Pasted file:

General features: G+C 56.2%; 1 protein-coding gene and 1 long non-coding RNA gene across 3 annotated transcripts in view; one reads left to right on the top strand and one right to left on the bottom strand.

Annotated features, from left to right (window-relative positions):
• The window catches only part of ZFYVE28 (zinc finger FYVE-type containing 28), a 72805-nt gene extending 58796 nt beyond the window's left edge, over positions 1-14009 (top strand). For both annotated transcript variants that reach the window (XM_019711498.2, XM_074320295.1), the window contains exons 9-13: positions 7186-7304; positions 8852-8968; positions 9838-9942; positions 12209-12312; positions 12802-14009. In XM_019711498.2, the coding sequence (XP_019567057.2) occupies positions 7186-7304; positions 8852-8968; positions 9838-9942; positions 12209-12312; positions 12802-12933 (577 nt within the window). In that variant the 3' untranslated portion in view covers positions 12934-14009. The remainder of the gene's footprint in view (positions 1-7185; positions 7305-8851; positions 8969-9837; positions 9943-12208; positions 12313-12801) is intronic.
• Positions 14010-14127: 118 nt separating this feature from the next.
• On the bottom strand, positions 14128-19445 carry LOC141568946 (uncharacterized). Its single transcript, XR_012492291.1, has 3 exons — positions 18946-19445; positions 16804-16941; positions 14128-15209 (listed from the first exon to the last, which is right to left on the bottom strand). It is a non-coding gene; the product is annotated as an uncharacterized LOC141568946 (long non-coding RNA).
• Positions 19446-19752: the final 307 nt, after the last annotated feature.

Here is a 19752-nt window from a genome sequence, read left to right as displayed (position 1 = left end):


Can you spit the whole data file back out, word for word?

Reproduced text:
General features: G+C 56.2%; 1 protein-coding gene and 1 long non-coding RNA gene across 3 annotated transcripts in view; one reads left to right on the top strand and one right to left on the bottom strand.

Annotated features, from left to right (window-relative positions):
• The window catches only part of ZFYVE28 (zinc finger FYVE-type containing 28), a 72805-nt gene extending 58796 nt beyond the window's left edge, over positions 1-14009 (top strand). For both annotated transcript variants that reach the window (XM_019711498.2, XM_074320295.1), the window contains exons 9-13: positions 7186-7304; positions 8852-8968; positions 9838-9942; positions 12209-12312; positions 12802-14009. In XM_019711498.2, the coding sequence (XP_019567057.2) occupies positions 7186-7304; positions 8852-8968; positions 9838-9942; positions 12209-12312; positions 12802-12933 (577 nt within the window). In that variant the 3' untranslated portion in view covers positions 12934-14009. The remainder of the gene's footprint in view (positions 1-7185; positions 7305-8851; positions 8969-9837; positions 9943-12208; positions 12313-12801) is intronic.
• Positions 14010-14127: 118 nt separating this feature from the next.
• On the bottom strand, positions 14128-19445 carry LOC141568946 (uncharacterized). Its single transcript, XR_012492291.1, has 3 exons — positions 18946-19445; positions 16804-16941; positions 14128-15209 (listed from the first exon to the last, which is right to left on the bottom strand). It is a non-coding gene; the product is annotated as an uncharacterized LOC141568946 (long non-coding RNA).
• Positions 19446-19752: the final 307 nt, after the last annotated feature.

Here is a 19752-nt window from a genome sequence, read left to right as displayed (position 1 = left end):